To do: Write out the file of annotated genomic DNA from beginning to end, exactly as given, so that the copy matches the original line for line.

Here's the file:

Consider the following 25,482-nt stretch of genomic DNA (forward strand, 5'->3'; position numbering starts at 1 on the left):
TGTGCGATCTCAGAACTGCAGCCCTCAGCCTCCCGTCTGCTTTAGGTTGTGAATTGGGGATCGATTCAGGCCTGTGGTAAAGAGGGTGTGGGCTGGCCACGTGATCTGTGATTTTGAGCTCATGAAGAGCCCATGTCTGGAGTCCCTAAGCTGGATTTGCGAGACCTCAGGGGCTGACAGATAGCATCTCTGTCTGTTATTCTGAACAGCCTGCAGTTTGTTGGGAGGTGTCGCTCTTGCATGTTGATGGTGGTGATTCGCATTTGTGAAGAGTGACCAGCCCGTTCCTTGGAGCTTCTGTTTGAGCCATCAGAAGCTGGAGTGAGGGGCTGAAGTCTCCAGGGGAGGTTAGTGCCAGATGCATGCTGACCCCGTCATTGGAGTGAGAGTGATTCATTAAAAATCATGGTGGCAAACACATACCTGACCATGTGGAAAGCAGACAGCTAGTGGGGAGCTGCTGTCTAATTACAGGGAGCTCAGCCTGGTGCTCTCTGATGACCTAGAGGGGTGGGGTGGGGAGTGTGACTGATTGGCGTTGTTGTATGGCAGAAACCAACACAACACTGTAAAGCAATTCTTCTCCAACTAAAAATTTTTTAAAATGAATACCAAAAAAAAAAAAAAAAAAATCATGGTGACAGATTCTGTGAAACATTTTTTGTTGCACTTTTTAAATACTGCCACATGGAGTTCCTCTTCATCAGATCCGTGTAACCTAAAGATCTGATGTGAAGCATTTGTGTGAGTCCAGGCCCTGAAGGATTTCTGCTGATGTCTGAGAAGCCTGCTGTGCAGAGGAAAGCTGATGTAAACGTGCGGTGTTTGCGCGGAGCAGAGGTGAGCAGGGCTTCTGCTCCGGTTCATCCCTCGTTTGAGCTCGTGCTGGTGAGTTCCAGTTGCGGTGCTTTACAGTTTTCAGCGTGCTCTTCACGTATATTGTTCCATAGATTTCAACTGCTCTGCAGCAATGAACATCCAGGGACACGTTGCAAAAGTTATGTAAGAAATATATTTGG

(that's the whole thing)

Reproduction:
Consider the following 25,482-nt stretch of genomic DNA (forward strand, 5'->3'; position numbering starts at 1 on the left):
TGTGCGATCTCAGAACTGCAGCCCTCAGCCTCCCGTCTGCTTTAGGTTGTGAATTGGGGATCGATTCAGGCCTGTGGTAAAGAGGGTGTGGGCTGGCCACGTGATCTGTGATTTTGAGCTCATGAAGAGCCCATGTCTGGAGTCCCTAAGCTGGATTTGCGAGACCTCAGGGGCTGACAGATAGCATCTCTGTCTGTTATTCTGAACAGCCTGCAGTTTGTTGGGAGGTGTCGCTCTTGCATGTTGATGGTGGTGATTCGCATTTGTGAAGAGTGACCAGCCCGTTCCTTGGAGCTTCTGTTTGAGCCATCAGAAGCTGGAGTGAGGGGCTGAAGTCTCCAGGGGAGGTTAGTGCCAGATGCATGCTGACCCCGTCATTGGAGTGAGAGTGATTCATTAAAAATCATGGTGGCAAACACATACCTGACCATGTGGAAAGCAGACAGCTAGTGGGGAGCTGCTGTCTAATTACAGGGAGCTCAGCCTGGTGCTCTCTGATGACCTAGAGGGGTGGGGTGGGGAGTGTGACTGATTGGCGTTGTTGTATGGCAGAAACCAACACAACACTGTAAAGCAATTCTTCTCCAACTAAAAATTTTTTAAAATGAATACCAAAAAAAAAAAAAAAAAAATCATGGTGACAGATTCTGTGAAACATTTTTTGTTGCACTTTTTAAATACTGCCACATGGAGTTCCTCTTCATCAGATCCGTGTAACCTAAAGATCTGATGTGAAGCATTTGTGTGAGTCCAGGCCCTGAAGGATTTCTGCTGATGTCTGAGAAGCCTGCTGTGCAGAGGAAAGCTGATGTAAACGTGCGGTGTTTGCGCGGAGCAGAGGTGAGCAGGGCTTCTGCTCCGGTTCATCCCTCGTTTGAGCTCGTGCTGGTGAGTTCCAGTTGCGGTGCTTTACAGTTTTCAGCGTGCTCTTCACGTATATTGTTCCATAGATTTCAACTGCTCTGCAGCAATGAACATCCAGGGACACGTTGCAAAAGTTATGTAAGAAATATATTTGG